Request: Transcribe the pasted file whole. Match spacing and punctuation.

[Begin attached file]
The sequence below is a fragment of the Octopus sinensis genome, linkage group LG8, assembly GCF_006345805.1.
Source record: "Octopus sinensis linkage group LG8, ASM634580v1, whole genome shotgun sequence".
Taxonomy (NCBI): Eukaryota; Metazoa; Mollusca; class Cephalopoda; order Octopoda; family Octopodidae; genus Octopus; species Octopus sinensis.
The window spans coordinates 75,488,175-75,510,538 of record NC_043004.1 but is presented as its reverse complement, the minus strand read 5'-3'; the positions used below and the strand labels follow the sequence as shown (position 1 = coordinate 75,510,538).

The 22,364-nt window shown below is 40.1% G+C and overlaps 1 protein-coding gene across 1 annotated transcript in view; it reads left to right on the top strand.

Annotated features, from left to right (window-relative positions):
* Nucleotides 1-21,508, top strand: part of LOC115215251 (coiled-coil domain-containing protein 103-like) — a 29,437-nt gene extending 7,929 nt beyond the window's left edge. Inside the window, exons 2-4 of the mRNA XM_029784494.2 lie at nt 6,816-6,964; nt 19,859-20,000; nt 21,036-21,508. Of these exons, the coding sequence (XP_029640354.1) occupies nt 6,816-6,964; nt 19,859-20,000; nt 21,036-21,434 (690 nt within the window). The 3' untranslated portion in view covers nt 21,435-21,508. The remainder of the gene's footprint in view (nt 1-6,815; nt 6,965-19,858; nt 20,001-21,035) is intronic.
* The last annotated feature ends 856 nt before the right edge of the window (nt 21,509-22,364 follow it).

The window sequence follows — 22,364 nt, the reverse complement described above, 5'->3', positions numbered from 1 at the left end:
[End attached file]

The sequence below is a fragment of the Octopus sinensis genome, linkage group LG8, assembly GCF_006345805.1.
Source record: "Octopus sinensis linkage group LG8, ASM634580v1, whole genome shotgun sequence".
Taxonomy (NCBI): Eukaryota; Metazoa; Mollusca; class Cephalopoda; order Octopoda; family Octopodidae; genus Octopus; species Octopus sinensis.
The window spans coordinates 75,488,175-75,510,538 of record NC_043004.1 but is presented as its reverse complement, the minus strand read 5'-3'; the positions used below and the strand labels follow the sequence as shown (position 1 = coordinate 75,510,538).

The 22,364-nt window shown below is 40.1% G+C and overlaps 1 protein-coding gene across 1 annotated transcript in view; it reads left to right on the top strand.

Annotated features, from left to right (window-relative positions):
* Nucleotides 1-21,508, top strand: part of LOC115215251 (coiled-coil domain-containing protein 103-like) — a 29,437-nt gene extending 7,929 nt beyond the window's left edge. Inside the window, exons 2-4 of the mRNA XM_029784494.2 lie at nt 6,816-6,964; nt 19,859-20,000; nt 21,036-21,508. Of these exons, the coding sequence (XP_029640354.1) occupies nt 6,816-6,964; nt 19,859-20,000; nt 21,036-21,434 (690 nt within the window). The 3' untranslated portion in view covers nt 21,435-21,508. The remainder of the gene's footprint in view (nt 1-6,815; nt 6,965-19,858; nt 20,001-21,035) is intronic.
* The last annotated feature ends 856 nt before the right edge of the window (nt 21,509-22,364 follow it).

The window sequence follows — 22,364 nt, the reverse complement described above, 5'->3', positions numbered from 1 at the left end: